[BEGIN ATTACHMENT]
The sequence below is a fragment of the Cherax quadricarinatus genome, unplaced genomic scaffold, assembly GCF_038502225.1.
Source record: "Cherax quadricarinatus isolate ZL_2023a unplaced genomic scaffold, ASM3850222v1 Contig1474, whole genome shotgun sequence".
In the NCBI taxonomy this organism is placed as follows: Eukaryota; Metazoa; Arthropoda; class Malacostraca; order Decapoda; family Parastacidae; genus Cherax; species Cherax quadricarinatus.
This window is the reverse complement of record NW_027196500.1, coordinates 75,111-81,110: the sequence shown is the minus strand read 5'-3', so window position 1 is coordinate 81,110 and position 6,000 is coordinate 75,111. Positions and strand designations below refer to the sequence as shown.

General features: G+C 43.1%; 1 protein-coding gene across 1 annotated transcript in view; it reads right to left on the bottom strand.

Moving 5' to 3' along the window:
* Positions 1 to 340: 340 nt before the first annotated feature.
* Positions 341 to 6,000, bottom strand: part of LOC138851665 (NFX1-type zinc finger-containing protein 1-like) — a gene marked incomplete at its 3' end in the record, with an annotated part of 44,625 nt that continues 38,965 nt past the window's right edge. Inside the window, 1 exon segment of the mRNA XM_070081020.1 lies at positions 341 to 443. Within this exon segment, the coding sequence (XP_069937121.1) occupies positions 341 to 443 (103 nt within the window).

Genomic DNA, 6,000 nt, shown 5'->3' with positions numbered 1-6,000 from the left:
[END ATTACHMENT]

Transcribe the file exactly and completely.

The sequence below is a fragment of the Cherax quadricarinatus genome, unplaced genomic scaffold, assembly GCF_038502225.1.
Source record: "Cherax quadricarinatus isolate ZL_2023a unplaced genomic scaffold, ASM3850222v1 Contig1474, whole genome shotgun sequence".
In the NCBI taxonomy this organism is placed as follows: Eukaryota; Metazoa; Arthropoda; class Malacostraca; order Decapoda; family Parastacidae; genus Cherax; species Cherax quadricarinatus.
This window is the reverse complement of record NW_027196500.1, coordinates 75,111-81,110: the sequence shown is the minus strand read 5'-3', so window position 1 is coordinate 81,110 and position 6,000 is coordinate 75,111. Positions and strand designations below refer to the sequence as shown.

General features: G+C 43.1%; 1 protein-coding gene across 1 annotated transcript in view; it reads right to left on the bottom strand.

Moving 5' to 3' along the window:
* Positions 1 to 340: 340 nt before the first annotated feature.
* Positions 341 to 6,000, bottom strand: part of LOC138851665 (NFX1-type zinc finger-containing protein 1-like) — a gene marked incomplete at its 3' end in the record, with an annotated part of 44,625 nt that continues 38,965 nt past the window's right edge. Inside the window, 1 exon segment of the mRNA XM_070081020.1 lies at positions 341 to 443. Within this exon segment, the coding sequence (XP_069937121.1) occupies positions 341 to 443 (103 nt within the window).

Genomic DNA, 6,000 nt, shown 5'->3' with positions numbered 1-6,000 from the left: